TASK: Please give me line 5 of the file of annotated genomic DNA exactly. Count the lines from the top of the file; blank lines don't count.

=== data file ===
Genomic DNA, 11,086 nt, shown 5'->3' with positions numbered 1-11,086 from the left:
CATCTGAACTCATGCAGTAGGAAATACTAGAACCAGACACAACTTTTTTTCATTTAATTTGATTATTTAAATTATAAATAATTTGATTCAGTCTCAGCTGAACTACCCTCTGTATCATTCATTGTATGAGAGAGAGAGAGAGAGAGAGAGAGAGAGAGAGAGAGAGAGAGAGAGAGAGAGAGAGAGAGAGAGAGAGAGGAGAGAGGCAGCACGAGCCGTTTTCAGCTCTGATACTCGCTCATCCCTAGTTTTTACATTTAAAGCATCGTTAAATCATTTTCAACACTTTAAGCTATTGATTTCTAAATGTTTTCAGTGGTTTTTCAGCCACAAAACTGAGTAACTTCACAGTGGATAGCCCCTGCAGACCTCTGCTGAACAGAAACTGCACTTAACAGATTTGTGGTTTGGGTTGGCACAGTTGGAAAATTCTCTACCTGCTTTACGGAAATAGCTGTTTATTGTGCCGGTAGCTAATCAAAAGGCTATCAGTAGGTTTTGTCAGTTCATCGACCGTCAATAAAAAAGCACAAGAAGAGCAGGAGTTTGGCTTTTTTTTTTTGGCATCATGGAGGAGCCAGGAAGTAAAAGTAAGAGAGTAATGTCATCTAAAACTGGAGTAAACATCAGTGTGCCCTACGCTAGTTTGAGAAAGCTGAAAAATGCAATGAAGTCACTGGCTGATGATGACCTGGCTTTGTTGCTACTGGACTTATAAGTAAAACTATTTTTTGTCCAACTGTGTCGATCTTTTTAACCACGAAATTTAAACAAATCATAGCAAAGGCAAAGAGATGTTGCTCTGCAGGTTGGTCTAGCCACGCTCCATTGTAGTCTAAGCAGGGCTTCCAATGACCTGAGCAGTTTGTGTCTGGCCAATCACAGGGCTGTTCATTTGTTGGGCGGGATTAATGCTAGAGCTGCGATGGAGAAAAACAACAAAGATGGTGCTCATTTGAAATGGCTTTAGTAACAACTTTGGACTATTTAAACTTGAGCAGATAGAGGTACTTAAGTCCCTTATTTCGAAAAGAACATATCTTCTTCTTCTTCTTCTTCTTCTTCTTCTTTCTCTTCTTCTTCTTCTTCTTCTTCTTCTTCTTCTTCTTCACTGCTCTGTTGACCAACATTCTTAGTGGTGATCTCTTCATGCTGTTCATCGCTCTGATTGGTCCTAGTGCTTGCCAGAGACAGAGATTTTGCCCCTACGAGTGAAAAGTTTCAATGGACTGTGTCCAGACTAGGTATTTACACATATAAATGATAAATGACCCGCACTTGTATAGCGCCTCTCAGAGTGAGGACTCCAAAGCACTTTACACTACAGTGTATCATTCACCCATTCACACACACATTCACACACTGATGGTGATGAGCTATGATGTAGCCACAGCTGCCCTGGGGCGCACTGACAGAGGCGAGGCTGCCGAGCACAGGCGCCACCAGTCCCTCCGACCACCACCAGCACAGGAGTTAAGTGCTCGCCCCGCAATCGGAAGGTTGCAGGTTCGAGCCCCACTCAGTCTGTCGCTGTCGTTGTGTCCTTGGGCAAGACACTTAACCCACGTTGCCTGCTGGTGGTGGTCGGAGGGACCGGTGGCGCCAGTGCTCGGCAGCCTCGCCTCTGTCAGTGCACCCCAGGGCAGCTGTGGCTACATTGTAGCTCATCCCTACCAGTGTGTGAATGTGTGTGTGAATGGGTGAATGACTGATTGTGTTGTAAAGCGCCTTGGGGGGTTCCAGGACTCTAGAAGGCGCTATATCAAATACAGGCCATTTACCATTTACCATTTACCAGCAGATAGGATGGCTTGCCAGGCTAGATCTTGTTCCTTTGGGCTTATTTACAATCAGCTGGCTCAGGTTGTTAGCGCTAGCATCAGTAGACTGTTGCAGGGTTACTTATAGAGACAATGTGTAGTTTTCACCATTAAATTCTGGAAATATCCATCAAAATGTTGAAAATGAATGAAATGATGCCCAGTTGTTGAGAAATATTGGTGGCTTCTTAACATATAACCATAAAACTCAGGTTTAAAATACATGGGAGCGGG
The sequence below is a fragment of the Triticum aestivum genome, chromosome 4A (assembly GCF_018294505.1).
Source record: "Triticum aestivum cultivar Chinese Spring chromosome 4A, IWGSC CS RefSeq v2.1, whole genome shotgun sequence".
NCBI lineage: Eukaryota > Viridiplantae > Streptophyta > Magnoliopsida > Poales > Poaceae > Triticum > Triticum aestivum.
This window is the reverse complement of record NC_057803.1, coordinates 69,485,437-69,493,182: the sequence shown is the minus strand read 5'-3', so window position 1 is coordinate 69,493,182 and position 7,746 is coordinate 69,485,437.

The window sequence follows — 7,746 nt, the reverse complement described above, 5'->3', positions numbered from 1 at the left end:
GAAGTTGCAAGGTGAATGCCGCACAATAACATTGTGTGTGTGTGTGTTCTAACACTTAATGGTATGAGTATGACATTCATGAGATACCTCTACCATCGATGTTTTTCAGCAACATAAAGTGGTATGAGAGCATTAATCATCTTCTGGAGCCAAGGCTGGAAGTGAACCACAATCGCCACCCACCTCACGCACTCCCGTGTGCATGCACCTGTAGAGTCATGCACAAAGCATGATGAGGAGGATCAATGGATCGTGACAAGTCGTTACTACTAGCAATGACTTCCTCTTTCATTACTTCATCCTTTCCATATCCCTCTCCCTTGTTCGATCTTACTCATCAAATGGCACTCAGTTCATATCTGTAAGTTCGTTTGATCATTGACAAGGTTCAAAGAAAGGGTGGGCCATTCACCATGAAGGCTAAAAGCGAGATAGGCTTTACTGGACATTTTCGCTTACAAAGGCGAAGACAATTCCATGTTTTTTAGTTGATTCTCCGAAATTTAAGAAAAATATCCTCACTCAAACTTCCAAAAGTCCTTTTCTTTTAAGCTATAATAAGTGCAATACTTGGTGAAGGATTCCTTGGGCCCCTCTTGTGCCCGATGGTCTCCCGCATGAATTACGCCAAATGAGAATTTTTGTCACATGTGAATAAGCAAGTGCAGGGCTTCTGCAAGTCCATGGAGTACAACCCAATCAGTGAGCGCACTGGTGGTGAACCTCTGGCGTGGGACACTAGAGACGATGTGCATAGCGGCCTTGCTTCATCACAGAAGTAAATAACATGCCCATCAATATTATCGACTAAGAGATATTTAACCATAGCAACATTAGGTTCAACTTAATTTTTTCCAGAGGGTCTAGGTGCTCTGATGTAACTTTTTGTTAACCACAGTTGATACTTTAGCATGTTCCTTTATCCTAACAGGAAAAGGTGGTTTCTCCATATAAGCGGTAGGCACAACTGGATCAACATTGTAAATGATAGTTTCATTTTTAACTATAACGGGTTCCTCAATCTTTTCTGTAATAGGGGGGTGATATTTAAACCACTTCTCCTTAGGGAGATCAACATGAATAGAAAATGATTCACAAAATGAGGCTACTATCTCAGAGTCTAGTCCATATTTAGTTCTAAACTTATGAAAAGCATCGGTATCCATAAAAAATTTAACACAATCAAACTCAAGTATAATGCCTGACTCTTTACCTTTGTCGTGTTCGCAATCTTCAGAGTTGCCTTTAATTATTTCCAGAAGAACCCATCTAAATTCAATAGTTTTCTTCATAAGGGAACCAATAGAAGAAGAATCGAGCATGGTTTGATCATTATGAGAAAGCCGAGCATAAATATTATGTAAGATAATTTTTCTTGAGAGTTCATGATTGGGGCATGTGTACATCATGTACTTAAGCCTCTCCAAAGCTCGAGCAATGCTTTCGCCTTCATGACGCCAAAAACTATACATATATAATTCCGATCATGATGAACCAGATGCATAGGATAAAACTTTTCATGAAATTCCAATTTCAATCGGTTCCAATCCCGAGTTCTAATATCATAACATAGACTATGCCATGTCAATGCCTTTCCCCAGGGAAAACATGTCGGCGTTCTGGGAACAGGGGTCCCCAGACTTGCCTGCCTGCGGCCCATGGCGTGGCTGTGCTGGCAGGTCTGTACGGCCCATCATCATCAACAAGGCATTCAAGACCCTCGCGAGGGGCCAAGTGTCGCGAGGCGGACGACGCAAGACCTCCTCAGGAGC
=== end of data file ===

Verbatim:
NCBI lineage: Eukaryota > Viridiplantae > Streptophyta > Magnoliopsida > Poales > Poaceae > Triticum > Triticum aestivum.